.715 CAPITALIZATION OF REAL PROPERTY - ADDITIONAL CLARIFICATIONS

Real property involves acquisition, new construction, and improvements to existing real property.

Capitalizable Expenditures

Expenditures for real property are by their inherent nature “capitalizable:”

  • Owned or considered owned (refers to capital leases, leasehold improvements) by the University
  • Held for operations (not resale)
  • Has a useful life that exceeds one year

Expenditures for improvements to existing real property are capitalizable if they (1) meet the above three conditions and (2) enhances the asset beyond its original functionality and/or materially extends the useful life of the underlying real property asset. Expenditures that merely restore the asset to its original or previously serviceable condition are not capitalizable. Refer to additional guidelines below.

Expenditures funded by tax-exempt bond proceeds are capitalizable if they (1) meet the above three conditions and:

  • Bond repayment period is no greater than 120% of asset service life.
  • Project either materially increases the value or life of the asset.

For additional guidelines, an expenditure is considered capitalizable if it:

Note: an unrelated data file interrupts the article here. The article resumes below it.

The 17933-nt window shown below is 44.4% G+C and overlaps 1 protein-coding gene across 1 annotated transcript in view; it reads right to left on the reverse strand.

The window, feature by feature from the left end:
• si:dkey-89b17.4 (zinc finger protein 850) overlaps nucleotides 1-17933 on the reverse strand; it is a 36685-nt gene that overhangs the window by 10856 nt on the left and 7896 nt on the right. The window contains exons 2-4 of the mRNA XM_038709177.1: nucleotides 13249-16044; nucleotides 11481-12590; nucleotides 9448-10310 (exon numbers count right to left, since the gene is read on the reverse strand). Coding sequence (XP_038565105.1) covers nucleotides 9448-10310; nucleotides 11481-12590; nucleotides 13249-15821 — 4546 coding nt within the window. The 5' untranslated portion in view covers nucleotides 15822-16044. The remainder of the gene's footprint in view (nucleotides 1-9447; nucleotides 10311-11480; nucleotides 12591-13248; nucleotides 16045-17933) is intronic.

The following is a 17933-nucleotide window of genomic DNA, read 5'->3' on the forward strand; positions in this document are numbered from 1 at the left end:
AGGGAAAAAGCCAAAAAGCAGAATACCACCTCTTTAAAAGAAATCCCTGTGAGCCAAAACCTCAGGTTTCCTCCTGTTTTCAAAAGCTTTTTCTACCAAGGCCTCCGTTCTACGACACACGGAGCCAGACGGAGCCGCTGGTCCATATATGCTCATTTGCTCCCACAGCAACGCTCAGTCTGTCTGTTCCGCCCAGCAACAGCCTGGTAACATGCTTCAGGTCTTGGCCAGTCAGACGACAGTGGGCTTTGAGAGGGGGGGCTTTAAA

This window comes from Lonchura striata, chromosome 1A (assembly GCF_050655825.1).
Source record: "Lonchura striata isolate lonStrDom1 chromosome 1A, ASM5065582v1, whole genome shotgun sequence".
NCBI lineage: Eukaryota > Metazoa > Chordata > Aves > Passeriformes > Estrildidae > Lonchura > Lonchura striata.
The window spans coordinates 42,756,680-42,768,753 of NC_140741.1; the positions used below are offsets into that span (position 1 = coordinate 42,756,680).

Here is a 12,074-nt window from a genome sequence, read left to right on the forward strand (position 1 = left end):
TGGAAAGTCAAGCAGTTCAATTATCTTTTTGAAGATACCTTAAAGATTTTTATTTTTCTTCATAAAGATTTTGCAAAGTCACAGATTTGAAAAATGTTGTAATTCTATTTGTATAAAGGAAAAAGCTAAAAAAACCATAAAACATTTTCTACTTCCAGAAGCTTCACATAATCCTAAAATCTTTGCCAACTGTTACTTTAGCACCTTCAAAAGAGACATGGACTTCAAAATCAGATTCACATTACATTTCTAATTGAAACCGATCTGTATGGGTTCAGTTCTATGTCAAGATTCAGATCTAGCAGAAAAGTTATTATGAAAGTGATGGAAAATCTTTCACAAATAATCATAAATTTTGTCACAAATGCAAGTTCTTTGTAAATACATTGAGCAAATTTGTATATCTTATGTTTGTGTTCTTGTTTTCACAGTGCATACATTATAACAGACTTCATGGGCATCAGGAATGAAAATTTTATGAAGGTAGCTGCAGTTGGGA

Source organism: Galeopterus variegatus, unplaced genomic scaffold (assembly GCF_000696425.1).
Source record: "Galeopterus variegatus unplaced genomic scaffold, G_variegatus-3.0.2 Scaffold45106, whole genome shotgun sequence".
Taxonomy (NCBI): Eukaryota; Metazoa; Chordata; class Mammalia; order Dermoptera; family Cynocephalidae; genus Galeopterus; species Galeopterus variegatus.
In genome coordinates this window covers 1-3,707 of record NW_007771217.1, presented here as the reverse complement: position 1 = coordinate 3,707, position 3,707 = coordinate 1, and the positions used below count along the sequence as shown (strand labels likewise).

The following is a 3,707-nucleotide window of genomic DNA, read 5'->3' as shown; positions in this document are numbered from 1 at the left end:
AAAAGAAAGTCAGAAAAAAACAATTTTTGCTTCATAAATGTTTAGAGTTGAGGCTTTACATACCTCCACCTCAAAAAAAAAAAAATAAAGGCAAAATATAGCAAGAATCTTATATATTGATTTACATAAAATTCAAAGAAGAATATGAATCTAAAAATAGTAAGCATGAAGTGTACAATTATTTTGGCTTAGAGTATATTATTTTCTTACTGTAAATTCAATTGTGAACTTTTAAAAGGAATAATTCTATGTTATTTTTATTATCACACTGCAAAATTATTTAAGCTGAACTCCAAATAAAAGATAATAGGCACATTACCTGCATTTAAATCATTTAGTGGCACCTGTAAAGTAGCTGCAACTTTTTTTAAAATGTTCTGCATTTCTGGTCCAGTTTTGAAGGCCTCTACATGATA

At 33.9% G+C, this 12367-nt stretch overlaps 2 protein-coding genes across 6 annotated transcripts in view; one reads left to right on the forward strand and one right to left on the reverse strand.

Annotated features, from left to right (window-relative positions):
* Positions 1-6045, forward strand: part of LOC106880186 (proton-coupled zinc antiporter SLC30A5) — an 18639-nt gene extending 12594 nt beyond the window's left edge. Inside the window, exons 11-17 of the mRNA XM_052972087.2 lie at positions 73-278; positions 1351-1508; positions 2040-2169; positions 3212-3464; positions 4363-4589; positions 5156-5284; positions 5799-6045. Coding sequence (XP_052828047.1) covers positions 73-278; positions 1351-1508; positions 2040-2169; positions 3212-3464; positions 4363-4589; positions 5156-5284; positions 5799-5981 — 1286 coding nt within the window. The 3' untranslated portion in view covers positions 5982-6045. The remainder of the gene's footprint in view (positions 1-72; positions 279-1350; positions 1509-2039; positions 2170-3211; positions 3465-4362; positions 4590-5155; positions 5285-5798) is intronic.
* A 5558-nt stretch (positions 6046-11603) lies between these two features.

1. Improves a condition or defect that either existed prior to the acquisition of the unit of property or arose during the production of the asset, whether or not the institution was aware of the condition or defect at the time of acquisition or production;
  2. Is for work performed prior to the date the asset was actually placed in service by the institution;
  3. Adapts the unit of property to a new or different use (including a permanent structural alteration of the asset);
  4. Results in a betterment (including a material increase in quality or strength) or a material addition (including an enlargement, expansion, or extension) of the asset; or
  5. Results in a material increase in capacity (including additional cubic or square space), productivity, efficiency, or quality of output of the asset.

Due to a capitalization threshold, not all capitalizable real property expenditures are capitalized in the OUS accounting records. Use of a capitalization threshold avoids having a separate fixed asset record for every one of the numerous low-cost capitalizable items, and having to calculate, record, and report immaterial depreciation amounts on those items.